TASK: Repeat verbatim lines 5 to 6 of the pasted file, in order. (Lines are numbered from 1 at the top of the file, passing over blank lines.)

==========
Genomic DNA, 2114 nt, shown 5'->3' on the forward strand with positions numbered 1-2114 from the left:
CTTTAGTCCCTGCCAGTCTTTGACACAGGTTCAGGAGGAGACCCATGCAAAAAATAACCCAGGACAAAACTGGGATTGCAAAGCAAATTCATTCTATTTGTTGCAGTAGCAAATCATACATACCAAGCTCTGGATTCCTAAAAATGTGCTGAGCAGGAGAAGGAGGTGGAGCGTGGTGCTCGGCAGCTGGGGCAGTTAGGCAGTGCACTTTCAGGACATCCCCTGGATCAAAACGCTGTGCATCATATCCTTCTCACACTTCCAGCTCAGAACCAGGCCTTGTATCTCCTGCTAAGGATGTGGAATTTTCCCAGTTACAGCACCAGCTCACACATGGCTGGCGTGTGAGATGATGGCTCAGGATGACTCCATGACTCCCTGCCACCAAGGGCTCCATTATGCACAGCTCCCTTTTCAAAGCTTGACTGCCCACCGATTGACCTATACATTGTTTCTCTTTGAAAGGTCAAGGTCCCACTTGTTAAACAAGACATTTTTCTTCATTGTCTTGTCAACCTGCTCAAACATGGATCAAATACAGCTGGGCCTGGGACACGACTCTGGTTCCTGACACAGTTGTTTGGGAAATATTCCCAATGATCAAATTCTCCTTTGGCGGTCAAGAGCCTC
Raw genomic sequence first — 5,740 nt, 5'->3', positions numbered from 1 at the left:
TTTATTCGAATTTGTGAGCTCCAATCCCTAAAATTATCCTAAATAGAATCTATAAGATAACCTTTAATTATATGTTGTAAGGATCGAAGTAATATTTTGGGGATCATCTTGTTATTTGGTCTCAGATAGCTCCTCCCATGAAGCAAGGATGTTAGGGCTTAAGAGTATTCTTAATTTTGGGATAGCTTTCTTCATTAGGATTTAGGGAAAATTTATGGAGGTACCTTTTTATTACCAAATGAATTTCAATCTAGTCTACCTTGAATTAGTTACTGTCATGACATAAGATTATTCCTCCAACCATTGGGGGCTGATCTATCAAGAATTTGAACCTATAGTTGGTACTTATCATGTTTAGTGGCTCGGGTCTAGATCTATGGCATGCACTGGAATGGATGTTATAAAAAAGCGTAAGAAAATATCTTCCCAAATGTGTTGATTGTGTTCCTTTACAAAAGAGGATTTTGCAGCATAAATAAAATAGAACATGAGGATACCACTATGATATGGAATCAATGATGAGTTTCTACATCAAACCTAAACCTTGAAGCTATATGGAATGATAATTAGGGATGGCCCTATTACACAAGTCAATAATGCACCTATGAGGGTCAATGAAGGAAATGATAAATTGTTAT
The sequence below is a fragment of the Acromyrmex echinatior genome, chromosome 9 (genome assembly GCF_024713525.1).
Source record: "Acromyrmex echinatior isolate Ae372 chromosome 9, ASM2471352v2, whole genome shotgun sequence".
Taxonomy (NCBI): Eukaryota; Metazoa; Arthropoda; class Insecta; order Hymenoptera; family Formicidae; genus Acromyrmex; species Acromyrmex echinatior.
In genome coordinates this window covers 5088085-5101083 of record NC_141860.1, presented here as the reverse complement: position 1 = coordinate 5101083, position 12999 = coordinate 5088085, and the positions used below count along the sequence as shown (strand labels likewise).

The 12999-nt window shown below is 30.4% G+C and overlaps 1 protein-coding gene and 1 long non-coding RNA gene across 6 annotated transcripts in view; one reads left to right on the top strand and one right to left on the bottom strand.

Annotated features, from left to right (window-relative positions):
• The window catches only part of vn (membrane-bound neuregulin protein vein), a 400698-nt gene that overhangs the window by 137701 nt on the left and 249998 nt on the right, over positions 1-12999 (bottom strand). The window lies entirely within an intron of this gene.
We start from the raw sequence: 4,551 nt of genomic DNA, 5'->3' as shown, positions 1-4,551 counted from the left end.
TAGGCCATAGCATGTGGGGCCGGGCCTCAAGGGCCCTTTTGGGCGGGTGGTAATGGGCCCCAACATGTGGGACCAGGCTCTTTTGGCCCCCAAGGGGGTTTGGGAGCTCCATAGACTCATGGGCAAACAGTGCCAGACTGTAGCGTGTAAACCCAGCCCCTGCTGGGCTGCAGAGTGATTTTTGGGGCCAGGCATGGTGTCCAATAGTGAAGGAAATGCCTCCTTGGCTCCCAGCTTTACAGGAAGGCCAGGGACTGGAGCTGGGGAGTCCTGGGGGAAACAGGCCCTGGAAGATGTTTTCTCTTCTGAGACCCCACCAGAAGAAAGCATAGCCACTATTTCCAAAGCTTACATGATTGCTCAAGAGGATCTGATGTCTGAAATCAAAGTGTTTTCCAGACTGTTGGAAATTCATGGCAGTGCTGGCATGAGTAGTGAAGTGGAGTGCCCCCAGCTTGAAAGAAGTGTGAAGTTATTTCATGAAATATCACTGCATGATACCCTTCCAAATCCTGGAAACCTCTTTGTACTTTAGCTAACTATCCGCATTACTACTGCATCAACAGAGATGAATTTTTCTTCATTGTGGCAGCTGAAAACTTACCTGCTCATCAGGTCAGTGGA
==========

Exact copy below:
The sequence below is a fragment of the Acromyrmex echinatior genome, chromosome 9 (genome assembly GCF_024713525.1).
Source record: "Acromyrmex echinatior isolate Ae372 chromosome 9, ASM2471352v2, whole genome shotgun sequence".